Magazine Feature / People

Undergraduate to begin a career of education reform in the classroom

Charla Agnoletti believes that in order to change the world, one must start at home.

That guiding philosophy led her to the University of Denver four years ago. And after she graduates, that same philosophy will lead her to her next great adventure — teaching middle school in Denver’s public schools.

Agnoletti, who will graduate June 6 with bachelor’s degrees in Spanish and sociology, was initially attracted to DU because of the school’s study abroad and community involvement opportunities.

“I was really interested in working in the community and learning to make change,” she says. “I realized that if I wanted to ever make that change and contribute at a national level, I had to start in my own neighborhood and community first.”

Agnoletti’s commitment to community involvement through DU began before she even started classes.

“She literally walked into our office the summer before her freshman year and said, ‘I want to do public achievement, I want to work with Denver public school students,’” says Frank Coyne, associate director for DU’s Center for Community Engagement and Service-Learning (CCESL).  “And Charla never looked back.”

Working through CCESL, Agnoletti served as a coach in its Public Achievement program all four years of her college experience. Through the program, DU student coaches work with K-12 students to identify issues they care about within the school and the community. These teams work together for an academic year to conduct community-based research and carry out a service-learning project to address the issue they identified.

During her freshman and sophomore years, she worked with teams at Bryant Webster School. She was instrumental in developing and piloting the Public Achievement program at Manual High School during her junior and senior years.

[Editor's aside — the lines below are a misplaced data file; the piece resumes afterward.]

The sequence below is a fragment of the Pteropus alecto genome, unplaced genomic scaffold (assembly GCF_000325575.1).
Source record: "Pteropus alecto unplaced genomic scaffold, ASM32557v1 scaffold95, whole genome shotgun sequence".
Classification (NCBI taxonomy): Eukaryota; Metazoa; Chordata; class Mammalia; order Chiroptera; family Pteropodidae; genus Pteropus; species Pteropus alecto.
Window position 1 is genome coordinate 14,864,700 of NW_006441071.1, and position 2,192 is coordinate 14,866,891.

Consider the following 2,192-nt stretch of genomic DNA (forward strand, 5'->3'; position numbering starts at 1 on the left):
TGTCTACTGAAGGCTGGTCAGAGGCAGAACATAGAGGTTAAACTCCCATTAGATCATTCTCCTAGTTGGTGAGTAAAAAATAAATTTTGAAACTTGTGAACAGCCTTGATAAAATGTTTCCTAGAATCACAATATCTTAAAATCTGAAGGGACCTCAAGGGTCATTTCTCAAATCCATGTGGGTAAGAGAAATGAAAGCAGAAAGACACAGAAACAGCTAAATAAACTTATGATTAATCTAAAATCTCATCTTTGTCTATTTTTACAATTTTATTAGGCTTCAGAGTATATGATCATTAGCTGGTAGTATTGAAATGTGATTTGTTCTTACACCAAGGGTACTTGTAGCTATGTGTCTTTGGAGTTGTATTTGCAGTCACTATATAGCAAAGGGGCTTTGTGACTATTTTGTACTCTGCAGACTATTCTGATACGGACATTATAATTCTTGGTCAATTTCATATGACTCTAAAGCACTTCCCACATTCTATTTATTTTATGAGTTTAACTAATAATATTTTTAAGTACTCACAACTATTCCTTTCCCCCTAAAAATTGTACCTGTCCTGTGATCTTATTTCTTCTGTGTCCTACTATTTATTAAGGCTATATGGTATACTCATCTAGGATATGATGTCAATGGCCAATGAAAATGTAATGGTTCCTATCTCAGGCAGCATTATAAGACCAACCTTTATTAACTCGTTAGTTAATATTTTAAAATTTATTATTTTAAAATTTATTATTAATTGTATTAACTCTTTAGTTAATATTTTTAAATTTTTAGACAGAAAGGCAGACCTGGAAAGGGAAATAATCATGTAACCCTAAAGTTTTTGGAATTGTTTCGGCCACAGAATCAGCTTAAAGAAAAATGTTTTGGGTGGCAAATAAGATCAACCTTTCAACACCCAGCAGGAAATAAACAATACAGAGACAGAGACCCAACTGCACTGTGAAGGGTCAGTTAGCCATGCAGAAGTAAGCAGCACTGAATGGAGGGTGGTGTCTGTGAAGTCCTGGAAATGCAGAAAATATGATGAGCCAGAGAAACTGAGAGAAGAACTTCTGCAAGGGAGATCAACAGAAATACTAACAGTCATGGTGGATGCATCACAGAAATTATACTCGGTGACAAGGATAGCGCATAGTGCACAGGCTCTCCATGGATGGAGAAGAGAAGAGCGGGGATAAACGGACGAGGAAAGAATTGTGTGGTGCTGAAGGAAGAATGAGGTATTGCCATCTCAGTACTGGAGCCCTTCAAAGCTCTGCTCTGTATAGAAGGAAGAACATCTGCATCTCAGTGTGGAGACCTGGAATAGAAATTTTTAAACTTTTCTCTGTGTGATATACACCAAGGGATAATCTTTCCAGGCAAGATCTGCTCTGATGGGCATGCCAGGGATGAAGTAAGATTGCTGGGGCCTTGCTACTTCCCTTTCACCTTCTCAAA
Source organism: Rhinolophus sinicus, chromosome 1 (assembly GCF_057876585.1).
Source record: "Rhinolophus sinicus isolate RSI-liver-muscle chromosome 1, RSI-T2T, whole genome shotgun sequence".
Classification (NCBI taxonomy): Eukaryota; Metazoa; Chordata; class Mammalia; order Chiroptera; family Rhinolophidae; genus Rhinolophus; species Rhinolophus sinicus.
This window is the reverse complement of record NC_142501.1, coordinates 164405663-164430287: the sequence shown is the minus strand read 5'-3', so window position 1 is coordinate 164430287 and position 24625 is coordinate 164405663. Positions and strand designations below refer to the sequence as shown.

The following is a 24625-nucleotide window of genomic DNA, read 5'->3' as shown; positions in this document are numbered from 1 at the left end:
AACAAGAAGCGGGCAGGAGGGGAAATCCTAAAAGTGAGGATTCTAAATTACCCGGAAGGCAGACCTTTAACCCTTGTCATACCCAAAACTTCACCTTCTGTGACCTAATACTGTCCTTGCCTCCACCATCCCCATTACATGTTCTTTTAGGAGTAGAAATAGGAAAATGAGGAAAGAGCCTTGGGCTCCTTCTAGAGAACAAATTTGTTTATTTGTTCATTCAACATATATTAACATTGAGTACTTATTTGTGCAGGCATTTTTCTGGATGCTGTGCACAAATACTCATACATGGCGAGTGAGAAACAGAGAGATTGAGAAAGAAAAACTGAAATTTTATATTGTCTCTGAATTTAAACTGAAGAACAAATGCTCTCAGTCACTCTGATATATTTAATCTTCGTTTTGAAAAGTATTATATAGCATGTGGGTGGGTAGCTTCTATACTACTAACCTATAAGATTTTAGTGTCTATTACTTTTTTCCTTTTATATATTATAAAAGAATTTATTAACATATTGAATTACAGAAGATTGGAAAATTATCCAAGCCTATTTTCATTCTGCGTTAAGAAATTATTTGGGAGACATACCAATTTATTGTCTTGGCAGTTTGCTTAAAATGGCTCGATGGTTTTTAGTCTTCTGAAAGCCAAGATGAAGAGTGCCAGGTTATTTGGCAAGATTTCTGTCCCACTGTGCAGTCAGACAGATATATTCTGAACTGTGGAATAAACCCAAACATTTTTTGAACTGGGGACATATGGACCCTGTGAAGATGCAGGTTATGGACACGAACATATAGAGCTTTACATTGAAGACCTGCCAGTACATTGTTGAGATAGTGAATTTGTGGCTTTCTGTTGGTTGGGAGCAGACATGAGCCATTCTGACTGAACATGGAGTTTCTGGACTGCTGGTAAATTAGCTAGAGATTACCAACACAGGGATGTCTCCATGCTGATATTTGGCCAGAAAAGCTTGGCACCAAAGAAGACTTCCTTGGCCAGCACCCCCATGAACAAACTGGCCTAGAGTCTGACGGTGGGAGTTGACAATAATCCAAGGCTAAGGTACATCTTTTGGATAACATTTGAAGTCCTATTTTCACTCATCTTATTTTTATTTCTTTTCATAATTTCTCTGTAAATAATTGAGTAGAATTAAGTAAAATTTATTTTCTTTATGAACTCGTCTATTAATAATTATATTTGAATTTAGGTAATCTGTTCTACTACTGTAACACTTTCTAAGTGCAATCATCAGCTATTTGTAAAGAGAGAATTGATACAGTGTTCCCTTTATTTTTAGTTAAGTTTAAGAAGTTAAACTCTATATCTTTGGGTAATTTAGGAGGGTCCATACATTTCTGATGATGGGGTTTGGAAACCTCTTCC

“Through Public Achievement, I’ve learned that change is a process and it’s not something that an individual can do themselves. You have to build relationships and understand what you want to change before you can do it,” Agnoletti says. “I’ve also learned a lot about the U.S. public education system and the realities facing the students and schools.”

In addition to her Public Achievement work, Agnoletti volunteered with community outreach programs through study-abroad experiences in Bologna, Italy and in Ecuador. She worked with Professor Kate Willink to develop a service-learning course as a CCESL service learning associate. She is a Puksta Scholar — a civic engagement scholarship — and a member of CCESL’s Community Leadership Corps. Agnoletti also helped establish the Engaged Community Initiative at DU, a group of students committed to applying the community organizing model to deal with student issues on campus.

“Charla is the most motivated and energetic student that DU has seen in a very long time, and she will be missed,” says Coyne. “It’s an energy that is contagious, and because of that energy and her dedication, much of what she has started will live on at DU and in the community.”

Agnoletti plans to work in the field of public education reform. She has been accepted into the Teach for America program and will teach language arts for two years at the new Manny Martinez Middle School in Denver.

“I know that if I want to make change in public education system, I have to be a teacher first to really understand what’s going on,” she says. “To make reforms, I have to understand the ins and outs of what it’s like to be in the classroom.”

Agnoletti looks back on her four years at DU with fondness.

“On an academic level and on social level, I’ve grown so much in four years,” she says. “My experiences have definitely prepared me for my future.”

For more information or to watch streaming video of DU’s commencement ceremony, please visit DU’s commencement Web site.

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